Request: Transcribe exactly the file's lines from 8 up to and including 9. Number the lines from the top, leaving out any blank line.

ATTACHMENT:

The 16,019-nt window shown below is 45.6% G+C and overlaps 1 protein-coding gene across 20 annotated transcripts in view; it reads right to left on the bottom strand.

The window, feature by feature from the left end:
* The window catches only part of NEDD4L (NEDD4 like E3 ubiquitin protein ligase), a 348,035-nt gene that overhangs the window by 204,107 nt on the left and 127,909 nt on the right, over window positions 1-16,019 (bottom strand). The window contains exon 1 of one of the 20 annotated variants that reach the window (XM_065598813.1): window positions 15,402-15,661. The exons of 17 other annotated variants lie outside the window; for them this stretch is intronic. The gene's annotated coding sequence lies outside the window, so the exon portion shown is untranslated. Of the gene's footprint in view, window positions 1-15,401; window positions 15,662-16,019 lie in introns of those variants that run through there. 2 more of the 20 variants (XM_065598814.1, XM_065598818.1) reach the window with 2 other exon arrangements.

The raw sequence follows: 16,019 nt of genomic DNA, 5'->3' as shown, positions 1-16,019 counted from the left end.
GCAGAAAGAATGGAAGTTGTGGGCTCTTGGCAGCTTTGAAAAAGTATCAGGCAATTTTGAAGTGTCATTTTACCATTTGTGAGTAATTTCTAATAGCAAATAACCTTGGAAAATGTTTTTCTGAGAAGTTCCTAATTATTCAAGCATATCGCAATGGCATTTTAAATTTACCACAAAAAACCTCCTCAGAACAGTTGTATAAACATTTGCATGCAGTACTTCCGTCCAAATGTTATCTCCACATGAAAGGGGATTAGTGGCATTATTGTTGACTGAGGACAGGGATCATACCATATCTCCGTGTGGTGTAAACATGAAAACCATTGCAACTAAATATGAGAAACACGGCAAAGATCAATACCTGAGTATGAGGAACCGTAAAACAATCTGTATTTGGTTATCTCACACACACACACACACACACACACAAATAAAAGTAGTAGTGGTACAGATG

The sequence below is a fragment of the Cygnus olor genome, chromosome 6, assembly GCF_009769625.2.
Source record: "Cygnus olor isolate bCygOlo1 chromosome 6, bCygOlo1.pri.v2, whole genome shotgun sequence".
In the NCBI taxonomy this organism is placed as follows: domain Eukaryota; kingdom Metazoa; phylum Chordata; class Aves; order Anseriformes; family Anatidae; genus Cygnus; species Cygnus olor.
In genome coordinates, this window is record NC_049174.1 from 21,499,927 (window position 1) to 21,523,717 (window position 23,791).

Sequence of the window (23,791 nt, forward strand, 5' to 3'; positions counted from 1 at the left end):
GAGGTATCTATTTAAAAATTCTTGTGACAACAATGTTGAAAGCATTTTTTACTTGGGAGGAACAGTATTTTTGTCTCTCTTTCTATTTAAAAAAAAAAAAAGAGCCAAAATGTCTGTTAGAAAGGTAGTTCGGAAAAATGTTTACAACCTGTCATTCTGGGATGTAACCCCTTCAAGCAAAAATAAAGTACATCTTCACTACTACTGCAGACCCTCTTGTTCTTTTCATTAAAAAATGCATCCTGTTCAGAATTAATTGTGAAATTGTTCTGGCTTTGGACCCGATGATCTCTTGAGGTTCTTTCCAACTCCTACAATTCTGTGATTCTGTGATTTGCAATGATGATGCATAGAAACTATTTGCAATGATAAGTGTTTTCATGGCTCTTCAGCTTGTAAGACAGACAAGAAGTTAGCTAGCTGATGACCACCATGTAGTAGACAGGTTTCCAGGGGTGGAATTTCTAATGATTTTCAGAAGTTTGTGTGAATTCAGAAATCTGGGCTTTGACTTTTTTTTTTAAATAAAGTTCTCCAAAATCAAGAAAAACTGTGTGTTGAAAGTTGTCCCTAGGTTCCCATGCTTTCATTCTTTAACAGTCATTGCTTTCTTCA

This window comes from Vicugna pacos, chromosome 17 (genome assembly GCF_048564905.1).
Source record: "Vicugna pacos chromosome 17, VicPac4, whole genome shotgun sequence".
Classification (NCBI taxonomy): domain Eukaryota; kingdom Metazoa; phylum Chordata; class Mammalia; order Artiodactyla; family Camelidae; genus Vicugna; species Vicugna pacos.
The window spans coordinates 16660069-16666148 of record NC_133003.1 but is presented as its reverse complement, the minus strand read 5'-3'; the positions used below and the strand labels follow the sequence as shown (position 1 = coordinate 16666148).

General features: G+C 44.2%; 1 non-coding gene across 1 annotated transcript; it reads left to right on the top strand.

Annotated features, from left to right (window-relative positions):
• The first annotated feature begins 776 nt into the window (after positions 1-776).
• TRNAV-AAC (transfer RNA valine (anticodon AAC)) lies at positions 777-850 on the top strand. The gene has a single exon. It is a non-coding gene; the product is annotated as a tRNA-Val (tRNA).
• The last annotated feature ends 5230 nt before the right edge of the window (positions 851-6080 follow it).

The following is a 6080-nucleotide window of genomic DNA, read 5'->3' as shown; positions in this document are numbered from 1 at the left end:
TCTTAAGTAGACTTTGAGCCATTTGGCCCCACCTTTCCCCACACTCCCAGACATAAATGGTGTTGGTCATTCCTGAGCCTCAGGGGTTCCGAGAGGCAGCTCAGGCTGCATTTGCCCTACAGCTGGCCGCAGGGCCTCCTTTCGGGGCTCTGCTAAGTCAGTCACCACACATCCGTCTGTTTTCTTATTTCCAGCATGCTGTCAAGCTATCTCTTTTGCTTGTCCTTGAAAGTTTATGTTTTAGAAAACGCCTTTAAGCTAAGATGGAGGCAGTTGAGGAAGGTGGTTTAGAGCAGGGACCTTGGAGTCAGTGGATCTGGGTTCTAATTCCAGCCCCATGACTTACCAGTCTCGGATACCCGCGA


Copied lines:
In the NCBI taxonomy this organism is placed as follows: domain Eukaryota; kingdom Metazoa; phylum Chordata; class Aves; order Anseriformes; family Anatidae; genus Cygnus; species Cygnus olor.
In genome coordinates, this window is record NC_049174.1 from 21,499,927 (window position 1) to 21,523,717 (window position 23,791).